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Two drugs, including Prozac, to be withdrawn from Taiwan market

2019/03/20 21:25:59

TPMA Chairman Su Tung-mao (蘇東茂)

Taipei, March 20 (CNA) Two types of medication, including the antidepressant Prozac, will be pulled from Taiwan's market next month, the Taiwan Pharmaceutical Manufacturer's Association (TPMA) said Wednesday.

The move comes after pharmaceutical manufacturers have been feeling the pinch of rising costs of raw materials, as well as reimbursement cuts for drugs covered by Taiwan's National Health Insurance system.

Prozac (also known by its generic name fluoxetine), an antidepressant known as a selective serotonin reuptake inhibitor (SSRI), and Tienam, an antibiotic used in complicated infections, are to be withdrawn from Taiwan, according to TPMA.

Local pharmaceutical company Zuellig Pharma announced earlier this month that it will stop selling Prozac in Taiwan from April 1, citing rising costs of transport and raw materials and price cuts by the National Health Insurance Administration (NHIA).

TPMA Chairman Su Tung-mao (蘇東茂) said Wednesday that the withdrawal of Prozac from Taiwan is not as serious as some have thought, pointing out that Taiwanese pharmaceutical firms also sell antidepressants using the same ingredients.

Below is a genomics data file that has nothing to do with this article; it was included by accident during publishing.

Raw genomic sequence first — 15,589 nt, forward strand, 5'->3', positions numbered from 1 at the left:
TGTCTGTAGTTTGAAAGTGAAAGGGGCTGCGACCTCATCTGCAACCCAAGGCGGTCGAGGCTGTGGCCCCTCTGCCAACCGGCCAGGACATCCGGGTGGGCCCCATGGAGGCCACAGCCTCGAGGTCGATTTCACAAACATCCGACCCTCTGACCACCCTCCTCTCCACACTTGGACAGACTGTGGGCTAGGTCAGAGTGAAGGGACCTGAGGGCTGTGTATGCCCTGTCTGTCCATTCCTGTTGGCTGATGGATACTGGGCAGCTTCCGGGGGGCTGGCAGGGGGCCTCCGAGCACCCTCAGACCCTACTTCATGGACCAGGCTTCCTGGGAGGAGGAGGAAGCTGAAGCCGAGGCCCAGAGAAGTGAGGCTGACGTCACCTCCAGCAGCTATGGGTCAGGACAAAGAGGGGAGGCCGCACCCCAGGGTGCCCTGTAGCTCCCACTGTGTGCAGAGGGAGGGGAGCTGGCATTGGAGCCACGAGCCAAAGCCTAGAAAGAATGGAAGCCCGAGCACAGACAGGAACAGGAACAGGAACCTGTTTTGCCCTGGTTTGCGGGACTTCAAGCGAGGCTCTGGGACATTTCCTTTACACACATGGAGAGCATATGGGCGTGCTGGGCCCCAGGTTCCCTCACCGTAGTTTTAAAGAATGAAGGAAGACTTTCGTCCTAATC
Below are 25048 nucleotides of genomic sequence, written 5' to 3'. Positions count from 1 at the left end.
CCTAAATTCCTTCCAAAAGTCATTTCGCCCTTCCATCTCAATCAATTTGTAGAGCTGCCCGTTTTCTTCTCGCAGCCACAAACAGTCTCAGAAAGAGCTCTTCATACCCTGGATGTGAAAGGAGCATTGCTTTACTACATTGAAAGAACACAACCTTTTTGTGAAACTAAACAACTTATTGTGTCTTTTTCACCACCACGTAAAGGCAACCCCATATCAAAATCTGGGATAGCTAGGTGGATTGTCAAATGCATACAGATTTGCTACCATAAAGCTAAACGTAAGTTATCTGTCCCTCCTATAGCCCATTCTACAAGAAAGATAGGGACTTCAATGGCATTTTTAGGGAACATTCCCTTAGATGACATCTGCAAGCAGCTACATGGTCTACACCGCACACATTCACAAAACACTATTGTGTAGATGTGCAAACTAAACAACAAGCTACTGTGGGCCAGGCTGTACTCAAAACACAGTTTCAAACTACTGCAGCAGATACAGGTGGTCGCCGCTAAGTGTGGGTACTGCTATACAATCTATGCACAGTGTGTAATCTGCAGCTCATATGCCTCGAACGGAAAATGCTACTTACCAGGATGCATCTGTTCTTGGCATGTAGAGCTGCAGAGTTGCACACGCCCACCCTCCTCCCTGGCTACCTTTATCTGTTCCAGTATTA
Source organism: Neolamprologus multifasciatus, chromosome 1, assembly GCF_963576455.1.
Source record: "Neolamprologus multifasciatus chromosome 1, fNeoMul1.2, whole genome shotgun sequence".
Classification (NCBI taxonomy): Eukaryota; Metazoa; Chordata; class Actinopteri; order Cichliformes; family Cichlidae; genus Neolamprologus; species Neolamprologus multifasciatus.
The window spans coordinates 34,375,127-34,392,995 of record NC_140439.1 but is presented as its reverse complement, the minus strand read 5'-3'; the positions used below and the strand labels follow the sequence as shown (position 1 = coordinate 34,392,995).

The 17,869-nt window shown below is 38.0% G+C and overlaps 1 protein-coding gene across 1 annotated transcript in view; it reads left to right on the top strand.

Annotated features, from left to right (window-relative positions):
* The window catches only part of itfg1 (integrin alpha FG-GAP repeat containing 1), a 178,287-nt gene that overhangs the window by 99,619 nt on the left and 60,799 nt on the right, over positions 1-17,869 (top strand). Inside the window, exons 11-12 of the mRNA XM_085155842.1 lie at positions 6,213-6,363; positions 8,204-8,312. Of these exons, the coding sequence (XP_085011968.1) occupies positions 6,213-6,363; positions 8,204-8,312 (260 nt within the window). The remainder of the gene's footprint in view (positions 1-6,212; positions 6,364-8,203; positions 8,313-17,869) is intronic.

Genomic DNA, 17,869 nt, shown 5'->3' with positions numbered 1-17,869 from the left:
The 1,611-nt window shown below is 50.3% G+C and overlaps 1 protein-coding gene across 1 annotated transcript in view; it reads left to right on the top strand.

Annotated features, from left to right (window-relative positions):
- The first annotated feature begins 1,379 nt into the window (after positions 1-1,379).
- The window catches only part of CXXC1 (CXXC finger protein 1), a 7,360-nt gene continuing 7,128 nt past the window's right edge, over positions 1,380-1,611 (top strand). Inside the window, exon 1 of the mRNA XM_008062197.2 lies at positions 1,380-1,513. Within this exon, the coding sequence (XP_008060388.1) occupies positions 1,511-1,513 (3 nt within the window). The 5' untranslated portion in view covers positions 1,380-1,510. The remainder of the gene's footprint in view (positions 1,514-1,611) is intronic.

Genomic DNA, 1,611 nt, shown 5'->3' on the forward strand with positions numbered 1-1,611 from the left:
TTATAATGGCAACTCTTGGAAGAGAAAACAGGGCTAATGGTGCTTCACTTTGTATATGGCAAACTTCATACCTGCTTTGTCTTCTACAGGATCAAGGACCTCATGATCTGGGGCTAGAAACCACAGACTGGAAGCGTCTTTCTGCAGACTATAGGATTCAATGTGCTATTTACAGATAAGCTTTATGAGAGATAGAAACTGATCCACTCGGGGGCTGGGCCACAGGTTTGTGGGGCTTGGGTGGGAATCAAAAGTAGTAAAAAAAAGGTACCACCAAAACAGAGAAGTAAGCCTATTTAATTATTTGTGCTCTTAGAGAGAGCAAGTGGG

Prozac alternatives by other drug makers accounted for 70 percent of the domestic market but they received only 40 percent of reimbursement from the NHIA last year, with the other 60 percent going to the original Prozac manufacturer, Su said.

Meanwhile, the Taiwan Pharmaceutical Association said it has received notification from U.S. pharmaceutical company Merck Sharp & Dohme Corp., stating that it will pull its Tienam for injection from Taiwan starting April 1, citing the same reasons.

Since 2018, the prices of several types of pharmaceutical raw materials have surged by over 40 percent, creating a financial burden on pharmaceutical companies, TPMA board member Liu Tzong-ling (劉宗玲) said.

The trend is expected to continue this year, Liu added.

In response, the NHIA said that reimbursed drug price adjustments are made based on market surveys and leave a 3 percent-5 percent profit margin for pharmaceutical suppliers, making it impossible for them to sustain losses.

(By Chang Ming-hsun and Evelyn Kao)